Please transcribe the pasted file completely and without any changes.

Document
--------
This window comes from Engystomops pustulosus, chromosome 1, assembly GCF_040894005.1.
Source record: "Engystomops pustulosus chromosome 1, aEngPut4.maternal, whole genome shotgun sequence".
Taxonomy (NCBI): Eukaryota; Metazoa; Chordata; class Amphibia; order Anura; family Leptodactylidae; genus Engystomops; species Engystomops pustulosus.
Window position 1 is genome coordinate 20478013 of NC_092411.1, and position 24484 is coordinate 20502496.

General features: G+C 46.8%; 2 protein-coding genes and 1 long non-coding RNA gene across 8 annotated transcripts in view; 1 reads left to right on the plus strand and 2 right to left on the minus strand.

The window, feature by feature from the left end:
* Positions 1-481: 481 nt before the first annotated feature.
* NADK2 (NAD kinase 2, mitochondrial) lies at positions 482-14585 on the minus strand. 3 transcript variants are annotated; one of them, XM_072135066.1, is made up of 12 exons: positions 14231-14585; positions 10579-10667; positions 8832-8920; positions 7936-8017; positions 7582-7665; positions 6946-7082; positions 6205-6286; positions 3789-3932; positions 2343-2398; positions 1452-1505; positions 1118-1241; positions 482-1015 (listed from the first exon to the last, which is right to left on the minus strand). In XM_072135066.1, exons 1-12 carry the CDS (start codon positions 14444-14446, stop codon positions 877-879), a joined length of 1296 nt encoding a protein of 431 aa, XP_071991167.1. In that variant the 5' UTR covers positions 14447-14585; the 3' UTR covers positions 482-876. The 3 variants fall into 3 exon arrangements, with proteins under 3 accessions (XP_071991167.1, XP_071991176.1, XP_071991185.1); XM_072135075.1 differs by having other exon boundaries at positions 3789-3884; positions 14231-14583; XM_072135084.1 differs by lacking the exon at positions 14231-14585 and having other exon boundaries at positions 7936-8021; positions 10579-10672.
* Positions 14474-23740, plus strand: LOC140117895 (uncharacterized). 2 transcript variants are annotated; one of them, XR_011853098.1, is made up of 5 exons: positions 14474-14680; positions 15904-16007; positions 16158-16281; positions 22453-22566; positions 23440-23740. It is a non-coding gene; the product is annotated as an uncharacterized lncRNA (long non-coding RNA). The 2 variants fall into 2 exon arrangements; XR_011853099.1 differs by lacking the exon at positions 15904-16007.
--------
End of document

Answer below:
This window comes from Engystomops pustulosus, chromosome 1, assembly GCF_040894005.1.
Source record: "Engystomops pustulosus chromosome 1, aEngPut4.maternal, whole genome shotgun sequence".
Taxonomy (NCBI): Eukaryota; Metazoa; Chordata; class Amphibia; order Anura; family Leptodactylidae; genus Engystomops; species Engystomops pustulosus.
Window position 1 is genome coordinate 20478013 of NC_092411.1, and position 24484 is coordinate 20502496.

General features: G+C 46.8%; 2 protein-coding genes and 1 long non-coding RNA gene across 8 annotated transcripts in view; 1 reads left to right on the plus strand and 2 right to left on the minus strand.

The window, feature by feature from the left end:
* Positions 1-481: 481 nt before the first annotated feature.
* NADK2 (NAD kinase 2, mitochondrial) lies at positions 482-14585 on the minus strand. 3 transcript variants are annotated; one of them, XM_072135066.1, is made up of 12 exons: positions 14231-14585; positions 10579-10667; positions 8832-8920; positions 7936-8017; positions 7582-7665; positions 6946-7082; positions 6205-6286; positions 3789-3932; positions 2343-2398; positions 1452-1505; positions 1118-1241; positions 482-1015 (listed from the first exon to the last, which is right to left on the minus strand). In XM_072135066.1, exons 1-12 carry the CDS (start codon positions 14444-14446, stop codon positions 877-879), a joined length of 1296 nt encoding a protein of 431 aa, XP_071991167.1. In that variant the 5' UTR covers positions 14447-14585; the 3' UTR covers positions 482-876. The 3 variants fall into 3 exon arrangements, with proteins under 3 accessions (XP_071991167.1, XP_071991176.1, XP_071991185.1); XM_072135075.1 differs by having other exon boundaries at positions 3789-3884; positions 14231-14583; XM_072135084.1 differs by lacking the exon at positions 14231-14585 and having other exon boundaries at positions 7936-8021; positions 10579-10672.
* Positions 14474-23740, plus strand: LOC140117895 (uncharacterized). 2 transcript variants are annotated; one of them, XR_011853098.1, is made up of 5 exons: positions 14474-14680; positions 15904-16007; positions 16158-16281; positions 22453-22566; positions 23440-23740. It is a non-coding gene; the product is annotated as an uncharacterized lncRNA (long non-coding RNA). The 2 variants fall into 2 exon arrangements; XR_011853099.1 differs by lacking the exon at positions 15904-16007.